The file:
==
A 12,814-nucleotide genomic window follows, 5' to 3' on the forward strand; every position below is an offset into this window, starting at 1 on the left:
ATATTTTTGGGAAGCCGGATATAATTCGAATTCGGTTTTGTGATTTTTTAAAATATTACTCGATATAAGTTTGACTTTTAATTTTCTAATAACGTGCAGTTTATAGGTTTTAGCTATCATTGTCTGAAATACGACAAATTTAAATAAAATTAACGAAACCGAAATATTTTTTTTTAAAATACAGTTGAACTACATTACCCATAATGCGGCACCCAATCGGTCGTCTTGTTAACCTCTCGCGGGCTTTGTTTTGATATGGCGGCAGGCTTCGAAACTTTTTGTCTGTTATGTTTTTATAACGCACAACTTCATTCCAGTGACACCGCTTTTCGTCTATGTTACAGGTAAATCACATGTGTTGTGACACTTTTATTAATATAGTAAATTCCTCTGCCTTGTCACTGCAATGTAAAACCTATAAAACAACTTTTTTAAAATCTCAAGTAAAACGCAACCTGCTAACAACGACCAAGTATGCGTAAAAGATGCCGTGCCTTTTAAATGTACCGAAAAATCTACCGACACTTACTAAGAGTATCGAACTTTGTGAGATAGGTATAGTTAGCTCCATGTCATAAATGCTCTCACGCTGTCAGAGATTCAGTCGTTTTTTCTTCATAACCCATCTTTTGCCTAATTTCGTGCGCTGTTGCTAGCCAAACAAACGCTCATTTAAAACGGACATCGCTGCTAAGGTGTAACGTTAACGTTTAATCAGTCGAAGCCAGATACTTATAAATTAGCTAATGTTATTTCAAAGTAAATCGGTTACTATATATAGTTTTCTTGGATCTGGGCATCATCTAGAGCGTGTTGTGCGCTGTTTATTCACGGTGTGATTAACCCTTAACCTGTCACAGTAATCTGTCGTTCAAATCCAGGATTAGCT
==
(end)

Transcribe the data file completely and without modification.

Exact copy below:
A 12,814-nucleotide genomic window follows, 5' to 3' on the forward strand; every position below is an offset into this window, starting at 1 on the left:
ATATTTTTGGGAAGCCGGATATAATTCGAATTCGGTTTTGTGATTTTTTAAAATATTACTCGATATAAGTTTGACTTTTAATTTTCTAATAACGTGCAGTTTATAGGTTTTAGCTATCATTGTCTGAAATACGACAAATTTAAATAAAATTAACGAAACCGAAATATTTTTTTTTAAAATACAGTTGAACTACATTACCCATAATGCGGCACCCAATCGGTCGTCTTGTTAACCTCTCGCGGGCTTTGTTTTGATATGGCGGCAGGCTTCGAAACTTTTTGTCTGTTATGTTTTTATAACGCACAACTTCATTCCAGTGACACCGCTTTTCGTCTATGTTACAGGTAAATCACATGTGTTGTGACACTTTTATTAATATAGTAAATTCCTCTGCCTTGTCACTGCAATGTAAAACCTATAAAACAACTTTTTTAAAATCTCAAGTAAAACGCAACCTGCTAACAACGACCAAGTATGCGTAAAAGATGCCGTGCCTTTTAAATGTACCGAAAAATCTACCGACACTTACTAAGAGTATCGAACTTTGTGAGATAGGTATAGTTAGCTCCATGTCATAAATGCTCTCACGCTGTCAGAGATTCAGTCGTTTTTTCTTCATAACCCATCTTTTGCCTAATTTCGTGCGCTGTTGCTAGCCAAACAAACGCTCATTTAAAACGGACATCGCTGCTAAGGTGTAACGTTAACGTTTAATCAGTCGAAGCCAGATACTTATAAATTAGCTAATGTTATTTCAAAGTAAATCGGTTACTATATATAGTTTTCTTGGATCTGGGCATCATCTAGAGCGTGTTGTGCGCTGTTTATTCACGGTGTGATTAACCCTTAACCTGTCACAGTAATCTGTCGTTCAAATCCAGGATTAGCT